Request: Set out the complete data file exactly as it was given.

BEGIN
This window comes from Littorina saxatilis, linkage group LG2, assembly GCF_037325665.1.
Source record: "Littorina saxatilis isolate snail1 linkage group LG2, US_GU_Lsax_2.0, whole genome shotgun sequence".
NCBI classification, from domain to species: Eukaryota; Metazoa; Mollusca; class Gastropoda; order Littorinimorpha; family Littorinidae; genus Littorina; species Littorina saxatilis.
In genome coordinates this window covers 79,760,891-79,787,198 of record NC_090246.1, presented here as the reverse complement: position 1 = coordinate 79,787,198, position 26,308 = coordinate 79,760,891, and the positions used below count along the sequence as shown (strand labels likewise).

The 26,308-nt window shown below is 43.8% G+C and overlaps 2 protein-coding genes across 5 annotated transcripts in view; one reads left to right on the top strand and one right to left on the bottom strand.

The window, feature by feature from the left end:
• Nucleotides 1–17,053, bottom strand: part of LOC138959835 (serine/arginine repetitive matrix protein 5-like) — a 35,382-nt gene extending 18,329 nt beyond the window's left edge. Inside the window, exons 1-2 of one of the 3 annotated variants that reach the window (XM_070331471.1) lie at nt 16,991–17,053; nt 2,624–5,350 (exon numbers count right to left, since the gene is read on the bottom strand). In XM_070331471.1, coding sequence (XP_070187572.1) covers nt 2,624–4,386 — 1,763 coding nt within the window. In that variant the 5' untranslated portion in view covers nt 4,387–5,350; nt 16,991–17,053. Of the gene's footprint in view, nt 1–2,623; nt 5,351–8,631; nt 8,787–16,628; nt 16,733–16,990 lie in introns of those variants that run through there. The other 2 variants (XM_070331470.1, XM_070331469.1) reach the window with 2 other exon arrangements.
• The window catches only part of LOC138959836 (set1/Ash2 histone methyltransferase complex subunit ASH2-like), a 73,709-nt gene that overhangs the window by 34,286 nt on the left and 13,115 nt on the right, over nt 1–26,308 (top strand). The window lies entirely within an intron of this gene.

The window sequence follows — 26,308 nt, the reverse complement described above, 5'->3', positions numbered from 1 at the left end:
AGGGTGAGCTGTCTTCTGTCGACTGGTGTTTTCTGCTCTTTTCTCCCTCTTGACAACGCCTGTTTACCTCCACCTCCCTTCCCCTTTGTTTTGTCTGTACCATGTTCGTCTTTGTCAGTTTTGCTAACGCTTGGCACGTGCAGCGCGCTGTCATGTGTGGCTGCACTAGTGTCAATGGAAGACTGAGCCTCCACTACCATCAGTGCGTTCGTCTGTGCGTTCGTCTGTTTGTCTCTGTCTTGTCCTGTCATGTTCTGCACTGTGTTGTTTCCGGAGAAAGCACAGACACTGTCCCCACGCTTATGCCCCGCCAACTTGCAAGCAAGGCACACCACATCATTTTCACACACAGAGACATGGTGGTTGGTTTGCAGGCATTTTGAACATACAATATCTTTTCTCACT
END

This window comes from Littorina saxatilis, linkage group LG2, assembly GCF_037325665.1.
Source record: "Littorina saxatilis isolate snail1 linkage group LG2, US_GU_Lsax_2.0, whole genome shotgun sequence".
NCBI classification, from domain to species: Eukaryota; Metazoa; Mollusca; class Gastropoda; order Littorinimorpha; family Littorinidae; genus Littorina; species Littorina saxatilis.
In genome coordinates this window covers 79,760,891-79,787,198 of record NC_090246.1, presented here as the reverse complement: position 1 = coordinate 79,787,198, position 26,308 = coordinate 79,760,891, and the positions used below count along the sequence as shown (strand labels likewise).

The 26,308-nt window shown below is 43.8% G+C and overlaps 2 protein-coding genes across 5 annotated transcripts in view; one reads left to right on the top strand and one right to left on the bottom strand.

The window, feature by feature from the left end:
• Nucleotides 1–17,053, bottom strand: part of LOC138959835 (serine/arginine repetitive matrix protein 5-like) — a 35,382-nt gene extending 18,329 nt beyond the window's left edge. Inside the window, exons 1-2 of one of the 3 annotated variants that reach the window (XM_070331471.1) lie at nt 16,991–17,053; nt 2,624–5,350 (exon numbers count right to left, since the gene is read on the bottom strand). In XM_070331471.1, coding sequence (XP_070187572.1) covers nt 2,624–4,386 — 1,763 coding nt within the window. In that variant the 5' untranslated portion in view covers nt 4,387–5,350; nt 16,991–17,053. Of the gene's footprint in view, nt 1–2,623; nt 5,351–8,631; nt 8,787–16,628; nt 16,733–16,990 lie in introns of those variants that run through there. The other 2 variants (XM_070331470.1, XM_070331469.1) reach the window with 2 other exon arrangements.
• The window catches only part of LOC138959836 (set1/Ash2 histone methyltransferase complex subunit ASH2-like), a 73,709-nt gene that overhangs the window by 34,286 nt on the left and 13,115 nt on the right, over nt 1–26,308 (top strand). The window lies entirely within an intron of this gene.

The window sequence follows — 26,308 nt, the reverse complement described above, 5'->3', positions numbered from 1 at the left end:
AGGGTGAGCTGTCTTCTGTCGACTGGTGTTTTCTGCTCTTTTCTCCCTCTTGACAACGCCTGTTTACCTCCACCTCCCTTCCCCTTTGTTTTGTCTGTACCATGTTCGTCTTTGTCAGTTTTGCTAACGCTTGGCACGTGCAGCGCGCTGTCATGTGTGGCTGCACTAGTGTCAATGGAAGACTGAGCCTCCACTACCATCAGTGCGTTCGTCTGTGCGTTCGTCTGTTTGTCTCTGTCTTGTCCTGTCATGTTCTGCACTGTGTTGTTTCCGGAGAAAGCACAGACACTGTCCCCACGCTTATGCCCCGCCAACTTGCAAGCAAGGCACACCACATCATTTTCACACACAGAGACATGGTGGTTGGTTTGCAGGCATTTTGAACATACAATATCTTTTCTCACT